A Lot or a Little?
What you will—and won't—find in this movie.
Every obstacle is an opportunity. Sometimes family doesn't love us the way we want, but we know they're trying their best. Trying hard is half the battle. Believe in yourself. You are enough. Be supportive of and loyal to your friends.
Positive Role Models
Chang demonstrates perseverance in training to learn to dunk a basketball and overcoming situations where he's publicly shamed, online and in real life. Some high schoolers show teamwork in helping Chang reach his goal, while others tease and bully each other. Chang and his mom have a strained relationship that results in some difficult moments and mutual accusations, and Chang's father is absent. Chang makes some major missteps he has to atone for.
The main character is an Asian American high schooler whose Chinese mom speaks Mandarin to him at home (and he mostly replies in English). In one scene, Chang accuses his popular White classmate of looking down on him and underestimating his basketball skills because, among other reasons, he's Asian. His best friend is also Asian American, and both his love interest and his part-time coach are Black. The secondary cast is diverse, including a Black female principal and a student band leader wearing a hijab. The film was written and directed by a Chinese American man.
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Violence & Scariness
Some high school bullying includes teasing and name-calling, locking a classmate in a basement, laughing and videotaping people when they do embarrassing things (and sharing the videos online), and a fistfight. A high school bet leads to a boy having his head willingly shaved in front of a crowd of students. A girl's father died of cancer. A young kid plays a violent video game. A boy pushes himself physically to get stronger, vomits from training too hard, and falls and hits his head on a court.
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Sex, Romance & Nudity
High schoolers have crushes. A kiss in one scene.
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"Hell," "ass," "holy crap," "sucks," "shut up," "God," and name-calling like "poser," "nerd," "creep," "weirdo," "fool," and "stupid." One swear word is bleeped out.
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Products & Purchases
Lots of NBA teams, players, sponsors, and apparel are discussed or seen. Nike, Spotify, Duke, Pokemon, eBay, Tama, Verizon, YouTube, Instagram, ESPN (a Disney company).
Drinking, Drugs & Smoking
A high schooler attends a professional party in New York City where adults are drinking alcohol. Teens drink out of tumblers at a high school party, but there's no indication they're drinking alcohol.
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Parents Need to Know
Parents need to know that Chang Can Dunk has a diverse cast and centers on an Asian American teen lead character, Chang (Bloom Li). Expect some emotionally dramatic scenes involving Chang and his mom, Chen (Mardy Ma). He's the target of some bullying and teasing, both in person and online, and he engages in name-calling and taunting as well. He also makes some important missteps he has to later atone for. He and a classmate flirt and share a kiss. Language includes a bleeped-out swear word, plus "hell," "ass," "holy crap," "sucks," "shut up," "poser," "nerd," "creep," and more. The movie also has some very positive messages, as it shows the child of a single, immigrant mother demonstrating perseverance and overcoming hurdles while relying on the support and teamwork of his friends. To stay in the loop on more movies like this, you can sign up for weekly Family Movie Night emails.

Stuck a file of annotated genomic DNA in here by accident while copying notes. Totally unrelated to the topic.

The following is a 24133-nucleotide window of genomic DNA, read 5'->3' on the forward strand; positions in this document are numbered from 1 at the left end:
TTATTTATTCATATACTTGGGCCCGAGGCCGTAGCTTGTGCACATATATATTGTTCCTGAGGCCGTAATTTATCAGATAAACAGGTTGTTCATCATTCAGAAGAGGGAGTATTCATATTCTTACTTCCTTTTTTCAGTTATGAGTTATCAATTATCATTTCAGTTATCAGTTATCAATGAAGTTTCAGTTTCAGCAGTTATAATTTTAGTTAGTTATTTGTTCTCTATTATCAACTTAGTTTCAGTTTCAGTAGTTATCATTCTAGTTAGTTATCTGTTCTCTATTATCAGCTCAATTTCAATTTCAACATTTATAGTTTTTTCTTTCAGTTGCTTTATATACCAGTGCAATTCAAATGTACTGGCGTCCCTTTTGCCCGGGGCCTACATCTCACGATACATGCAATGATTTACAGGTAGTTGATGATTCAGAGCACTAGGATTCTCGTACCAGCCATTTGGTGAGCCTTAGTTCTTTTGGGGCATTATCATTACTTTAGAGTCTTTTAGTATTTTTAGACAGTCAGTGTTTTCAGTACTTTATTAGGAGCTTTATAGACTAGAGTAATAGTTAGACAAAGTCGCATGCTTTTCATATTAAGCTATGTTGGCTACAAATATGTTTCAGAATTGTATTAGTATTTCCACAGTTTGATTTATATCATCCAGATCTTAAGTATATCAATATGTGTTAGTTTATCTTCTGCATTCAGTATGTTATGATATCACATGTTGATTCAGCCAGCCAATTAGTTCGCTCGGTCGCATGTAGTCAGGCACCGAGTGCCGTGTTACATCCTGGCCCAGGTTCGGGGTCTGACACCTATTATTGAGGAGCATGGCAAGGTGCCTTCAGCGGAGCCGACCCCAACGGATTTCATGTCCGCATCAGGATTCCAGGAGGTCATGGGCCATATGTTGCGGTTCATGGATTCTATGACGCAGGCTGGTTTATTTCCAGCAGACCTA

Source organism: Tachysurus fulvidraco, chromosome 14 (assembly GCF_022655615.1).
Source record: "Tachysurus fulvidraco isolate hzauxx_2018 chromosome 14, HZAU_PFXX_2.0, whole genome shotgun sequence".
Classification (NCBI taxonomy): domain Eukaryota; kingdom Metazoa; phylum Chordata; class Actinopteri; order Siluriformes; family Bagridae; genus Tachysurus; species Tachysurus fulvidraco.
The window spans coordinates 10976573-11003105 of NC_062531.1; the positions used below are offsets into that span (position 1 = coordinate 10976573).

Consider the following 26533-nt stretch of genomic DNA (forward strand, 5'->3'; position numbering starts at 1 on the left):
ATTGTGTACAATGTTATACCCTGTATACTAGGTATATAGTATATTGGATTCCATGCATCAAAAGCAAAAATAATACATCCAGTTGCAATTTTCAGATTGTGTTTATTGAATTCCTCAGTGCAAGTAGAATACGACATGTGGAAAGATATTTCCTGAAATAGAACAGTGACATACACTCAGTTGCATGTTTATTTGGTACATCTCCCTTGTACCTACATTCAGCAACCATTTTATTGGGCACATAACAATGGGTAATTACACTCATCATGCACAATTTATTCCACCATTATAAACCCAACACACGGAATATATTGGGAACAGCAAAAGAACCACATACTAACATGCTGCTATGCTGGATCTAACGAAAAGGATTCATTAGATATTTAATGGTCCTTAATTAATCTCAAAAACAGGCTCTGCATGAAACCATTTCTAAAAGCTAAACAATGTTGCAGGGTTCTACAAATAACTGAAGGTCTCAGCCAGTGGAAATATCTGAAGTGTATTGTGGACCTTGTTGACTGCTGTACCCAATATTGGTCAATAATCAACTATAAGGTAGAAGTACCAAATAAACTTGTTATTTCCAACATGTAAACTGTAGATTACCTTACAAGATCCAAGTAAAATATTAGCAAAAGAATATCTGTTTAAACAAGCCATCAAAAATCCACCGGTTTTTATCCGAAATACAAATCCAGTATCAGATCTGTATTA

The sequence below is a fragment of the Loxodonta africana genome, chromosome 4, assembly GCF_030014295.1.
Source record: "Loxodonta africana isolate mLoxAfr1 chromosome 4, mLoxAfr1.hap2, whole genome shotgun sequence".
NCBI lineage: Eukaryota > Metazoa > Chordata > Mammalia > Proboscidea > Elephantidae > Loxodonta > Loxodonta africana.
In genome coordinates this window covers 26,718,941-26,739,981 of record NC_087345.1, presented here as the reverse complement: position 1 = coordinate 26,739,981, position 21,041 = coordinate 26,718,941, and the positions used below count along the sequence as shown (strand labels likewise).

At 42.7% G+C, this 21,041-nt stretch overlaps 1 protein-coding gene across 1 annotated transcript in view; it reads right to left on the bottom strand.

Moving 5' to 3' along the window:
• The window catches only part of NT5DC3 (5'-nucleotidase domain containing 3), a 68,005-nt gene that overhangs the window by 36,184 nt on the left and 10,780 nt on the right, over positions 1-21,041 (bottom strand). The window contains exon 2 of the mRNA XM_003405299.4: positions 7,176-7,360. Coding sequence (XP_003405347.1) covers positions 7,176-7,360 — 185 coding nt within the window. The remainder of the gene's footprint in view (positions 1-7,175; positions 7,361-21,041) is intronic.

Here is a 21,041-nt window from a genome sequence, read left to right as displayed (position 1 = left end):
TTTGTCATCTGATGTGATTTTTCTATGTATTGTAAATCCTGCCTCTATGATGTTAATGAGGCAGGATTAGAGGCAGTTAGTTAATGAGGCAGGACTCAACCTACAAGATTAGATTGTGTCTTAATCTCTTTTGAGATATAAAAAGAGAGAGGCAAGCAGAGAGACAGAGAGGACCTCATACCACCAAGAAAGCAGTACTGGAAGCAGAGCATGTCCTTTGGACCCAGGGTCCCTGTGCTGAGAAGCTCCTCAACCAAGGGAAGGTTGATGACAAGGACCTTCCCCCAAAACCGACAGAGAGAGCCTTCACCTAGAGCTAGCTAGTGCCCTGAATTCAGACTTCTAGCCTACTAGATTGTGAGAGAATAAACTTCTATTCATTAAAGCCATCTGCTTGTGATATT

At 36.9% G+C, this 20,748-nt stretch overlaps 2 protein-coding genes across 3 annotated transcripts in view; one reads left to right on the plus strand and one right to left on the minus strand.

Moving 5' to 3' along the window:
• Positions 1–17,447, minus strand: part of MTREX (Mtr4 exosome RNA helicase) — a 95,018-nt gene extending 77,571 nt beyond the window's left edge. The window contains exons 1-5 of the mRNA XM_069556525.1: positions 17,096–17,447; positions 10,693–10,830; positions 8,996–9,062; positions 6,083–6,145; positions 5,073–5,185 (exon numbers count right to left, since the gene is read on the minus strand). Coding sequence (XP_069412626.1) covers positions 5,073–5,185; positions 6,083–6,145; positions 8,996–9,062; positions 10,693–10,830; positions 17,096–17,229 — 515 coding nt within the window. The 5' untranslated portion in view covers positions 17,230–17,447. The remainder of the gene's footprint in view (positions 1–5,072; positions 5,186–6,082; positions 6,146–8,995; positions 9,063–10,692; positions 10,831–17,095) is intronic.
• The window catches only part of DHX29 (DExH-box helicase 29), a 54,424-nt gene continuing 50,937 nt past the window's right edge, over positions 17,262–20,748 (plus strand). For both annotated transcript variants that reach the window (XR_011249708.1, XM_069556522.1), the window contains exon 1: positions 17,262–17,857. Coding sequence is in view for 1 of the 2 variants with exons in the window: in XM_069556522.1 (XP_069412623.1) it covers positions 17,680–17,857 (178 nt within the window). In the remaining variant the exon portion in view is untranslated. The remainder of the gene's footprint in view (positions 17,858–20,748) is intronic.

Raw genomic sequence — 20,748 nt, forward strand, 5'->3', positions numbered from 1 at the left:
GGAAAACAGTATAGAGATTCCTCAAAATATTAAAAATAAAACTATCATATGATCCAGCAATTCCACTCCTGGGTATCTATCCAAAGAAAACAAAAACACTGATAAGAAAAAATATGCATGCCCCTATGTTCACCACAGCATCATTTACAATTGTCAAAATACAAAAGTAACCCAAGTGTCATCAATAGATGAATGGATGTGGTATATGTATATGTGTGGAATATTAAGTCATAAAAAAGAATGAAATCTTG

Is It Any Good?
Ranging from giddy teen coming-of-age comedy to poignant family drama, this engaging film offers a fresh perspective, fine acting, and an entertaining and emotional tale. The set-up of Chang Can Dunk has some laugh-out-loud scenes, like one where Chang and his best friend Bo (played by actors-to-watch Bloom Li and Ben Wang) debate the appropriate alter ego spirit animal for the Asian American wannabe basketball star. There's some very clever tongue-in-cheek use of triumphant music to accompany high school shenanigans and graphics to show Bo's Michael Bay-style video editing skills. If you're not rooting for the aspirational Chang from the get-go, there's something wrong with you.
In its third act, though, the film turns from exuberant comedy to poignant drama as Chang missteps in a big way and his strained relationship with his mom comes to a head. It's an unexpected tonal change that could momentarily confuse viewers. But it eventually pays off, and the film -- and its tone -- come full circle to a satisfying closure. The characters all learn valuable lessons about themselves and how they treat and react to each other. This film does a great job conveying the importance of trustworthy and supportive friends for high schoolers, particularly those on the margins of the social landscape. Writer-director Jingyi Shao, a self-described only child of immigrants, offers a fresh characterization of the Asian American male teen experience we will hopefully see more of, maybe even in a sequel. Chang 4.0?
Did we miss something on diversity?
Research shows a connection between kids' healthy self-esteem and positive portrayals in media. That's why we've added a new "Diverse Representations" section to our reviews that will be rolling out on an ongoing basis. You can help us help kids by suggesting a diversity update.
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